Chief Justice Hails Courts' Work in Easing Drug Epidemic's Toll
(INDIANAPOLIS) - Indiana's chief justice says Indiana's courts are delivering progress against the opioid epidemic.
In her annual State of the Judiciary address, Chief Justice Loretta Rush says the state has nearly tripled its family recovery courts in the last year. She says those 18 courts are critical to getting a handle on addiction. By connecting judges with community partners, she says the courts clear a path to keep families together and sober, instead of parental addictions forcing children out of the home for their own safety.
The Supreme Court co-sponsored an opioid summit last year for judicial, health and law enforcement personnel from every county. Rush says they went home with new tools not just for setting up recovery courts, but for getting people into treatment and understanding addiction. She says there'll be more trainings and workshops this year across the state. Rush says substance abuse and addiction "have invaded every Indiana community."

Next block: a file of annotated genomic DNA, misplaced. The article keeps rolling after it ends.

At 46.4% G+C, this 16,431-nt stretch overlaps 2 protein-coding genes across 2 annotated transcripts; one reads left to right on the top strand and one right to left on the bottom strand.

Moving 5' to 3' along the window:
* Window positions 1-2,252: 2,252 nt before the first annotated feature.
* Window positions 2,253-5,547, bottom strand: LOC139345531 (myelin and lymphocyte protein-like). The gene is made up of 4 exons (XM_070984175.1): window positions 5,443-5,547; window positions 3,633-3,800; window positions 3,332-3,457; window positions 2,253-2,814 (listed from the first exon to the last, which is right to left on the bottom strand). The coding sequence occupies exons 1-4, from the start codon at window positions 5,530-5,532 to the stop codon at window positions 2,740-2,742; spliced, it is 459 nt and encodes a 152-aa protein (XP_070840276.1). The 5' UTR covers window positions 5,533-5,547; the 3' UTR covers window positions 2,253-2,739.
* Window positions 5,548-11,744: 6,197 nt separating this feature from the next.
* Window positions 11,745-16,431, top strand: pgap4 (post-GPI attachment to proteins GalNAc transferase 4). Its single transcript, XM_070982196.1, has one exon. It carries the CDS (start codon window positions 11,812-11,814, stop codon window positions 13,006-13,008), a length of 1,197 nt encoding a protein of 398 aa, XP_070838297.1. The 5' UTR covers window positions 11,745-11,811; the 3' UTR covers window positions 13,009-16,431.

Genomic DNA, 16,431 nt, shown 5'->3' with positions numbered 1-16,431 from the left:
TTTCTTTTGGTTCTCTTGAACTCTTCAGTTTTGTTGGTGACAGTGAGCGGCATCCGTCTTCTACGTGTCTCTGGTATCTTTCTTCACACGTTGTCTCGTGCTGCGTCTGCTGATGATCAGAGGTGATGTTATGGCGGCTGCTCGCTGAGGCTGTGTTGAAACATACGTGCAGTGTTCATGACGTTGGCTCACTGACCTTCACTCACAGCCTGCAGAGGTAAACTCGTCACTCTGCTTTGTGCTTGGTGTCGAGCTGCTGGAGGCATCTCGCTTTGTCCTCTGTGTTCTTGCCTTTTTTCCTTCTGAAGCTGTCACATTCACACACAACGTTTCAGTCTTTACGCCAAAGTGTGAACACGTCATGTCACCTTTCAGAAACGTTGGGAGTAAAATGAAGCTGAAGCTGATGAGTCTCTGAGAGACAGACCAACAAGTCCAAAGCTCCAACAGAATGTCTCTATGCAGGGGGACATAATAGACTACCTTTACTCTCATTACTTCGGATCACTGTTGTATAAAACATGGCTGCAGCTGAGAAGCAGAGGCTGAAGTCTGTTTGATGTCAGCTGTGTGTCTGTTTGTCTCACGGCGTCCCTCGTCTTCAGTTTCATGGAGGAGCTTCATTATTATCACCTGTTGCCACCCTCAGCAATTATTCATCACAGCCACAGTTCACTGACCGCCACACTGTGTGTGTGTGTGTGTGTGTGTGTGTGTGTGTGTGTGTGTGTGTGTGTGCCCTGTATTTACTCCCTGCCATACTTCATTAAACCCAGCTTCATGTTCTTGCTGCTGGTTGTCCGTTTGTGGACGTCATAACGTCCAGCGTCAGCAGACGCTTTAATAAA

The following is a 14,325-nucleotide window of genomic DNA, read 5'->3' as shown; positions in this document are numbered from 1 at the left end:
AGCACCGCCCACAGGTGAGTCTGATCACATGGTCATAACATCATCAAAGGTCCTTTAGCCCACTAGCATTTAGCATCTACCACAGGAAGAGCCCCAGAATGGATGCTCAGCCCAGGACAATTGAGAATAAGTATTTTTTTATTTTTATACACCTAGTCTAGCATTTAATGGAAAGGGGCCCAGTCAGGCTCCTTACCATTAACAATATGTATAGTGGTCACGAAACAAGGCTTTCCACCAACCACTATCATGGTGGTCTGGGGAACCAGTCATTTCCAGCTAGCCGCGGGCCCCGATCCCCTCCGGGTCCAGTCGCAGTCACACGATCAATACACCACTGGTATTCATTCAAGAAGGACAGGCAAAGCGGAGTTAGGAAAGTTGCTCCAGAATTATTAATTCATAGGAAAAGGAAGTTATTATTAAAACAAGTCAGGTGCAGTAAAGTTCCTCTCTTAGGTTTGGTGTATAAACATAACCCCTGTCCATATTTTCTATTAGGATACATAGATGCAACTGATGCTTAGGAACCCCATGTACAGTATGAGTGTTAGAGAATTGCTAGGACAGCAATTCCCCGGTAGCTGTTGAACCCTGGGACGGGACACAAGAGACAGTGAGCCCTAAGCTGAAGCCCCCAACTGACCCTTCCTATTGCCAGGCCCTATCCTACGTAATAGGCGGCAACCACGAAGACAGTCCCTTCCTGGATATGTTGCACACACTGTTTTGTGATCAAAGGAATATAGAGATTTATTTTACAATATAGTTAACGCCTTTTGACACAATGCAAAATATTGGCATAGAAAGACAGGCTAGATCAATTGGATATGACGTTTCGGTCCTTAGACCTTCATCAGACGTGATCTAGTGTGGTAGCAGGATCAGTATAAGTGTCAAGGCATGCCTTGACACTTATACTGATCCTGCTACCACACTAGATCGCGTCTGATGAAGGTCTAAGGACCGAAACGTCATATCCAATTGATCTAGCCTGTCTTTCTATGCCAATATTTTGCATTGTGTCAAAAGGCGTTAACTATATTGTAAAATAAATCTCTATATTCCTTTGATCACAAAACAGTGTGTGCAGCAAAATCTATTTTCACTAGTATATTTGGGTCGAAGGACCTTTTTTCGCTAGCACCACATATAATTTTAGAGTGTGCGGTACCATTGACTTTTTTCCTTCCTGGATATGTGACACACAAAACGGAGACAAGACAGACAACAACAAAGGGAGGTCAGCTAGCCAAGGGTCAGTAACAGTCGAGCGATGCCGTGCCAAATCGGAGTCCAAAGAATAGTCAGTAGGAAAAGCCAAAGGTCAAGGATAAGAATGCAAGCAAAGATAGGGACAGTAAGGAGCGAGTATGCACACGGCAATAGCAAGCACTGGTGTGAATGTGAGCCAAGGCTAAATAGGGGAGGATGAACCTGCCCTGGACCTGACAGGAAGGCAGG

Rush says the courts are in a unique position to help children in need. Indiana courts handle 135,000 cases a year involving kids, from divorce and juvenile crime to paternity and child welfare investigations.
The court is in the middle of its periodic review of child-support guidelines to make sure kids' basic needs are covered. Rush pledges the eventual revision will hear the voices of parents who sent personal testimony to the review panel, or came to the statehouse to address the committee in person.
The court has already created an online support calculator. Another online app introduced last year syncs up with state school calendars to simplify the process of working out custody schedules.
Chief Justice Loretta Rush delivers her State of the Judiiciary address as Indiana Court of Appeals Chief Judge Nancy Vaidik, House Speaker Brian Bosma and Gov. Eric Holcomb listen (Photo: Eric Berman/WIBC)